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Hearsay exception for children is constitutional

A statute that allows introduction of a child’s out-of-court statements in certain cases applied to appellant’s case and did not violate his Sixth Amendment right to confront witnesses.

Background

Appellant was charged with multiple sex crimes. Pursuant to Code § 19.2-268.3, the commonwealth provided notice that it would offer oral and written statements made by the victim, A.B., during forensic interviews at a children’s hospital.

The statute provides “a hearsay exception for certain out-of-court statements made by children, provided that: (1) the totality of the circumstances surrounding the statements provide sufficient indicia of reliability to render the statements inherently trustworthy; and (2) the child testifies or is declared unavailable to testify.”

The commonwealth asserted, and the trial court ruled, that A.B.’s out-of-court statements were admissible because the statutory conditions were met. Appellant argued that the statute violated his Sixth Amendment right to confront witnesses. “[T]he trial court held that the statute was not ‘unconstitutional on its face’ because the victim would testify at trial and would be available for cross-examination.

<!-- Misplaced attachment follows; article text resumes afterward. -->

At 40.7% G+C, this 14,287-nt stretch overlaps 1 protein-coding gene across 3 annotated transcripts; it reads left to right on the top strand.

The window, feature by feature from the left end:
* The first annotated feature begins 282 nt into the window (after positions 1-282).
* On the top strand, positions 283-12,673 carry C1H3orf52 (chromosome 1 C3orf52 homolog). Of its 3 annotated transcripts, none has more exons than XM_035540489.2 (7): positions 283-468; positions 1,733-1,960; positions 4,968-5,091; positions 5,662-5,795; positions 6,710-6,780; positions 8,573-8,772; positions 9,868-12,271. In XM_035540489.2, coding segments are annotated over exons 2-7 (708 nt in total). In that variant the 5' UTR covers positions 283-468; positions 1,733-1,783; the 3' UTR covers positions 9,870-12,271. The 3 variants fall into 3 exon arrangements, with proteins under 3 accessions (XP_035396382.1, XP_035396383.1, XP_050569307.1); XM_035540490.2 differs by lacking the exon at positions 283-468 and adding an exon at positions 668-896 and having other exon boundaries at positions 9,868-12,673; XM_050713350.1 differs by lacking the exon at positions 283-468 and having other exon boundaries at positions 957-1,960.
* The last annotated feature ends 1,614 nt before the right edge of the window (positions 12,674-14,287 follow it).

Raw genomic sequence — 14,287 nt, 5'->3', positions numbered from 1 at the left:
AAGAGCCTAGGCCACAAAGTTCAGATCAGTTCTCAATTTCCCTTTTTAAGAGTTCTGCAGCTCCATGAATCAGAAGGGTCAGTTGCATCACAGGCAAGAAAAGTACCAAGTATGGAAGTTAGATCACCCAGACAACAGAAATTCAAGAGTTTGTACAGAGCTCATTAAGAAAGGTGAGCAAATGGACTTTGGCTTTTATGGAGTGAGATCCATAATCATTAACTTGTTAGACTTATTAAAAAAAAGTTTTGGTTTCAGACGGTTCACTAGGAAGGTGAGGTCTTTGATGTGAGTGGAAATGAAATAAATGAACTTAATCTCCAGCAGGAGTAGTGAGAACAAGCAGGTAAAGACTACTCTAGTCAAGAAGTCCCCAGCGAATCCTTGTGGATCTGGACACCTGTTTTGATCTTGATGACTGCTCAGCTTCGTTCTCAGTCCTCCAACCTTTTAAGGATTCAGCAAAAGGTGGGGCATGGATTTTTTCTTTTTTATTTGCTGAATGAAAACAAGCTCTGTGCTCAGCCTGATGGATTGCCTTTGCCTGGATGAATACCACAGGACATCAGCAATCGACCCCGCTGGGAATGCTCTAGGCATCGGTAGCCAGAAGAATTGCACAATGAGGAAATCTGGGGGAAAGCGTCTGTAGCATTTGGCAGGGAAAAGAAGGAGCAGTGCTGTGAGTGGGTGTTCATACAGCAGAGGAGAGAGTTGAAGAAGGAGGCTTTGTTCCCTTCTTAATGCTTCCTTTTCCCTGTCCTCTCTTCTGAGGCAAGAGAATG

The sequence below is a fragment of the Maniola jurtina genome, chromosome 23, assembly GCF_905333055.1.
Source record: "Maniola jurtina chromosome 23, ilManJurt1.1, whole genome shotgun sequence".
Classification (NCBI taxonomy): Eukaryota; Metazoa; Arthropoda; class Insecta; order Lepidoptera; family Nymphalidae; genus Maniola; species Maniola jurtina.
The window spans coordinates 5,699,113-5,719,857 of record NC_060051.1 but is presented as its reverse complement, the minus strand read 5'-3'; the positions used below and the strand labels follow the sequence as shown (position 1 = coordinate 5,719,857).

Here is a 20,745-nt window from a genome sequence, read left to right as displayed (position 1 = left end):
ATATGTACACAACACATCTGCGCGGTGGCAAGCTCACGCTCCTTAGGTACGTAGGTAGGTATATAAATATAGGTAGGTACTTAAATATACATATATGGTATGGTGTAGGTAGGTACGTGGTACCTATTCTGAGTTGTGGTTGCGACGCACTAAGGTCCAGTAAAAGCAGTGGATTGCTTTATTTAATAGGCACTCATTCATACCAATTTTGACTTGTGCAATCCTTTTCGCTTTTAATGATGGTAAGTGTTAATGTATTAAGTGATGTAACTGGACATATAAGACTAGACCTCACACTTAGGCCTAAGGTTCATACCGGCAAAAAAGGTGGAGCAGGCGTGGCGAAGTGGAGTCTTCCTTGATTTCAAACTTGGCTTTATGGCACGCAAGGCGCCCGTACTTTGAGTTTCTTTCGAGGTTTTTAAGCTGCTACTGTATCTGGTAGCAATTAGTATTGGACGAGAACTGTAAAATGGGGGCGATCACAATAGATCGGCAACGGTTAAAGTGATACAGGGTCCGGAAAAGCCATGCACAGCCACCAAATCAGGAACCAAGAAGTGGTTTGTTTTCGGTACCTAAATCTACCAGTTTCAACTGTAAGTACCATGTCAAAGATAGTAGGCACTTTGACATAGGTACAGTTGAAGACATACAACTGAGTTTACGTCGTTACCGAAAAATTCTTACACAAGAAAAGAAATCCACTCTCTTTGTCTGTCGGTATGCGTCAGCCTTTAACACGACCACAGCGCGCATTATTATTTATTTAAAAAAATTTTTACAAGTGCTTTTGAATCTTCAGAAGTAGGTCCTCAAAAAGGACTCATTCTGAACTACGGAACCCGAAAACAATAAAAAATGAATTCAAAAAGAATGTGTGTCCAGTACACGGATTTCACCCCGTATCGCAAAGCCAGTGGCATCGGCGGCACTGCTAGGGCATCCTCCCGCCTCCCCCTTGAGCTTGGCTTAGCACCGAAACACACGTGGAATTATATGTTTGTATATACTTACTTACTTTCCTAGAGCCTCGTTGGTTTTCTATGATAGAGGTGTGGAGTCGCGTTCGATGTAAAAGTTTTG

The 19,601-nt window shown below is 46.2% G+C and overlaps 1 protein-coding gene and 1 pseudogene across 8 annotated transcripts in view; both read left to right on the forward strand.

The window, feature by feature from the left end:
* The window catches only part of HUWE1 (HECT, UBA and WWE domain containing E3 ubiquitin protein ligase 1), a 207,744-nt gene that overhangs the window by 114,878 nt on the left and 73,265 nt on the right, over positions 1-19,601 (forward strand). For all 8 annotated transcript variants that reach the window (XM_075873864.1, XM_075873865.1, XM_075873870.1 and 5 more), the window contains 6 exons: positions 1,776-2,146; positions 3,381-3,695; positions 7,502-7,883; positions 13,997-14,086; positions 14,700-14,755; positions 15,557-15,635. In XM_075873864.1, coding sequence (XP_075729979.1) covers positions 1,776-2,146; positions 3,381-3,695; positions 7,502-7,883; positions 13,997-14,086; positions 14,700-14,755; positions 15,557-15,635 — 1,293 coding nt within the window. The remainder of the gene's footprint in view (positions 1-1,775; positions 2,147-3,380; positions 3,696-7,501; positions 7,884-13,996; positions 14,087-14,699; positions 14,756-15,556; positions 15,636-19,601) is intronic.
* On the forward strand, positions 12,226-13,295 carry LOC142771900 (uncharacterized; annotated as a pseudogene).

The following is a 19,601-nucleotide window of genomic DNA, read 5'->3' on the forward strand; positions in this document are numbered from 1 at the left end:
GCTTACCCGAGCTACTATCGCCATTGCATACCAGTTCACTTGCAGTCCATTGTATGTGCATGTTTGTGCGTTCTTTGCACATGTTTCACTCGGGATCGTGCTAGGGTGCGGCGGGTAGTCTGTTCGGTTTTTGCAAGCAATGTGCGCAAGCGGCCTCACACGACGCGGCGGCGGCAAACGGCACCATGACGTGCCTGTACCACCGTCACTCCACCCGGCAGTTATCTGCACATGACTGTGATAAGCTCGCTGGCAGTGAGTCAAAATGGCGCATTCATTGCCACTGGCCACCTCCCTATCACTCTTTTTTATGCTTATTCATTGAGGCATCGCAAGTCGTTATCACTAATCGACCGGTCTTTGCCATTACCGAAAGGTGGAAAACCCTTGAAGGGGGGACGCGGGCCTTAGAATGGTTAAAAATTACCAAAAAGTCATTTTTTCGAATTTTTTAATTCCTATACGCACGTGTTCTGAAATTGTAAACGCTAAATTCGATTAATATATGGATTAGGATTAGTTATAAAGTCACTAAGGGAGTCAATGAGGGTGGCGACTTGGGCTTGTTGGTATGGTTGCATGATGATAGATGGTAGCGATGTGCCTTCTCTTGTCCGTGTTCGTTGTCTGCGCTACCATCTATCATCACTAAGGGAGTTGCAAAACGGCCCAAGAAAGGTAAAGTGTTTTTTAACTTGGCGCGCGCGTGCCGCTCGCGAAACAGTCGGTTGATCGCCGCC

The parties reached a plea agreement. Appellant pleaded guilty to some of the charges. The parties stipulated that the evidence would show that during a four-month period, appellant sexually assaulted A.B., his girlfriend’s younger sister. They also stipulated that A.B. would have testified at trial.

Constitutional statute

On appeal, appellant renews his argument that Code § 19.2-268.3, as applied to him, violates his confrontation right. He argues “that the statute is unconstitutional regardless of whether or not the child testifies.” A review of Sixth Amendment principles shows that his argument lacks merit.

“The Confrontation Clause guarantees that a criminal defendant will have the opportunity ‘to be confronted with the witnesses against him.’ … The protections afforded by the Confrontation Clause, however, are not absolute.

“The United States Supreme Court has made clear that the Confrontation Clause applies only to ‘testimonial’ statements. See Crawford v. Washington, 541 U.S. 36, 68-69 (2004)[.] … Thus, a witness’ out-of-court testimonial statement against a defendant is inadmissible ‘unless the witness appears at trial or, if the witness is unavailable, the defendant had a prior opportunity for cross-examination.’ … [W]hen the declarant appears for cross-examination at trial, the Confrontation Clause places no constraints at all on the use of his prior testimonial statements.’ …

“In this case, pursuant to Code § 19.2-268.3, the Commonwealth sought to admit out-of-court oral and written statements made by A.B. during forensic interviews. Both parties stipulated that the child would have testified at trial if appellant had not entered a conditional guilty plea. Therefore, Code § 19.2-268.3, as applied to appellant, would not have violated his Confrontation Clause right, as the declarant of the out-of-court statements would have been present at trial and subject to cross-examination.”

Affirmed.

Marsh v. Commonwealth, Record No. 1011-18-1, Oct. 15, 2019. CAV (Malveaux) from Virginia Beach Cir. Ct. (Croshaw). Richard C. Clark for appellant, Kelsey M. Bulger for appellee. VLW 019-7-176, 7 pp. Unpublished.

VLW 019-7-176

Virginia Lawyers Weekly